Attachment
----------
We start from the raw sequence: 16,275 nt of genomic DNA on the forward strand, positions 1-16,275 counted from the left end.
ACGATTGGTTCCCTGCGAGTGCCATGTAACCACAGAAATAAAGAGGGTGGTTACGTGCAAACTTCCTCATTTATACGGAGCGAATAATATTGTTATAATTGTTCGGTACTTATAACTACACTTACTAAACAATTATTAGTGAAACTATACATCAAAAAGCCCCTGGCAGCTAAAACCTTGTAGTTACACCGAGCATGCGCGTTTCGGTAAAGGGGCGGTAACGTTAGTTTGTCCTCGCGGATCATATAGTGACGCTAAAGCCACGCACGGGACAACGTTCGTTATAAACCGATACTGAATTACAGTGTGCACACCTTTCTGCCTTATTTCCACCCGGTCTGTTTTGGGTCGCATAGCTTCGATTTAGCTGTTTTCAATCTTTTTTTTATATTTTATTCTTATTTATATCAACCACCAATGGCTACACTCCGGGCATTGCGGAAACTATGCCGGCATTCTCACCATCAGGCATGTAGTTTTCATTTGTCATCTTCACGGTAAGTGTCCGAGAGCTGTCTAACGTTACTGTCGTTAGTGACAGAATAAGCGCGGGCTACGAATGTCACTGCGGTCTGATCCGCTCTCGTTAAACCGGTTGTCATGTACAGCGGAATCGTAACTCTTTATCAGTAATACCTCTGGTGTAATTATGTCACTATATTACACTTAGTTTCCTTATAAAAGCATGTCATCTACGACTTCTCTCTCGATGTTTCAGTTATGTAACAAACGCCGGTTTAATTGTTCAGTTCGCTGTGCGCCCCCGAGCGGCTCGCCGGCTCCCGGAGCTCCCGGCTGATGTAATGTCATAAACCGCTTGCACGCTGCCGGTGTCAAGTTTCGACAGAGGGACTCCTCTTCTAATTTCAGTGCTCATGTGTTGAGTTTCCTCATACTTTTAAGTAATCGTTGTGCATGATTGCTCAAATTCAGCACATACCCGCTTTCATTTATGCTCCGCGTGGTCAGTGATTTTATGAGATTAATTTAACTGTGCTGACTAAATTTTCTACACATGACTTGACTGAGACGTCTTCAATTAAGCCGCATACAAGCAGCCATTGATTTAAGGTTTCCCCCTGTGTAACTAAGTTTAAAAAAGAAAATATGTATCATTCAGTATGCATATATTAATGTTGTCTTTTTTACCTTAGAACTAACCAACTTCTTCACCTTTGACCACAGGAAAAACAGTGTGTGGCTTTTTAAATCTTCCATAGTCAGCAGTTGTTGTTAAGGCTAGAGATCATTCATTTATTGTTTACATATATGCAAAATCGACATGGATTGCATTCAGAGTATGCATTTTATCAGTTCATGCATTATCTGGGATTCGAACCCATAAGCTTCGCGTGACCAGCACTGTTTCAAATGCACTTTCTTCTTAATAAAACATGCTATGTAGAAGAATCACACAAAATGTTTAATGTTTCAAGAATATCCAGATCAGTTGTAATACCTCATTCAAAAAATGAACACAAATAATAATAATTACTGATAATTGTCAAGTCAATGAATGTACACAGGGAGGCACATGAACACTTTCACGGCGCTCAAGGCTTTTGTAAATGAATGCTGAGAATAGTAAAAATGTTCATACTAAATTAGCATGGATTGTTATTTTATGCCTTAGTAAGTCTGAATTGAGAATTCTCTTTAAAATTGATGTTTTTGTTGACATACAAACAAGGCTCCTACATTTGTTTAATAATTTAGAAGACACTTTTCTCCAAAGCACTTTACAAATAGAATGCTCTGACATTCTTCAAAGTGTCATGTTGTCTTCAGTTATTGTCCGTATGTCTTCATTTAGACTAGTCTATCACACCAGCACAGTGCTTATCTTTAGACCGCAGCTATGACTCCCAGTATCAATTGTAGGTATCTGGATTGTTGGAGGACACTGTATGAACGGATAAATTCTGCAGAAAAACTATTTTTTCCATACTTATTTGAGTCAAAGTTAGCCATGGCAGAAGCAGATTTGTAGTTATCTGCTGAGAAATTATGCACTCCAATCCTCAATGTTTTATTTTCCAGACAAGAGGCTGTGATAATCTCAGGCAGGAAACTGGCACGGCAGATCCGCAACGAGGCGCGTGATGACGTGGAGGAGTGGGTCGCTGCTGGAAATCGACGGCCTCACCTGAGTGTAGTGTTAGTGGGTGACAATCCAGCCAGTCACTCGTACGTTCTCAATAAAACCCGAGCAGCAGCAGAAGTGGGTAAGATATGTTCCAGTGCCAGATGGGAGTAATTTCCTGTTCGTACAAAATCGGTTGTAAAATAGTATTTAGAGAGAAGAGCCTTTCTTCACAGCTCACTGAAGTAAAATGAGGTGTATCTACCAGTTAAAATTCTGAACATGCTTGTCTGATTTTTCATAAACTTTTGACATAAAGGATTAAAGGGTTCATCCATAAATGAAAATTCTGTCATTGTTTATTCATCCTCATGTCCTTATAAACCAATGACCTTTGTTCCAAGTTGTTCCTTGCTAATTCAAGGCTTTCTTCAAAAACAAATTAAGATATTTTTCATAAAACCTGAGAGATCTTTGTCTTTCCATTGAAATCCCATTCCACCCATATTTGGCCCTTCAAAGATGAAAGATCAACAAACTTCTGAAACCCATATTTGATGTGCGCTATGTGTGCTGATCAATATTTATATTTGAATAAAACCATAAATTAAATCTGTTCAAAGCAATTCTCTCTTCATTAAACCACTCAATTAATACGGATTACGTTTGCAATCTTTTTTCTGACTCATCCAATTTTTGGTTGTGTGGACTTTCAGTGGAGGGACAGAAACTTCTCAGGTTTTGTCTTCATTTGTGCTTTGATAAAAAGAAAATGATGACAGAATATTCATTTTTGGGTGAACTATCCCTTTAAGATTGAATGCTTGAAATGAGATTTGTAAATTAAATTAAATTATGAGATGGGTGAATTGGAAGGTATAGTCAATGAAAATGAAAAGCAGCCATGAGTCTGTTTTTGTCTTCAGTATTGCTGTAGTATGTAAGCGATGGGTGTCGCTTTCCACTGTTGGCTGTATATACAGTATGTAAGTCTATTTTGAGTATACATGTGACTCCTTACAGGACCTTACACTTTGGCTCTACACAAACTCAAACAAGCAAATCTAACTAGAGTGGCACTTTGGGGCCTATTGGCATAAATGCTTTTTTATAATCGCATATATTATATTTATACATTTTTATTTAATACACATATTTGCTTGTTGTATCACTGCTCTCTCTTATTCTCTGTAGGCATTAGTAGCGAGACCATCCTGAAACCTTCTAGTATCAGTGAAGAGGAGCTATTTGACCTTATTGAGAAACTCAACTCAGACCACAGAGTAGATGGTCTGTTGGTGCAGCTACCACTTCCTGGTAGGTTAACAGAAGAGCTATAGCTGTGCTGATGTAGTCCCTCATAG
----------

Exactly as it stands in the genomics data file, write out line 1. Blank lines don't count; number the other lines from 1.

We start from the raw sequence: 16,275 nt of genomic DNA on the forward strand, positions 1-16,275 counted from the left end.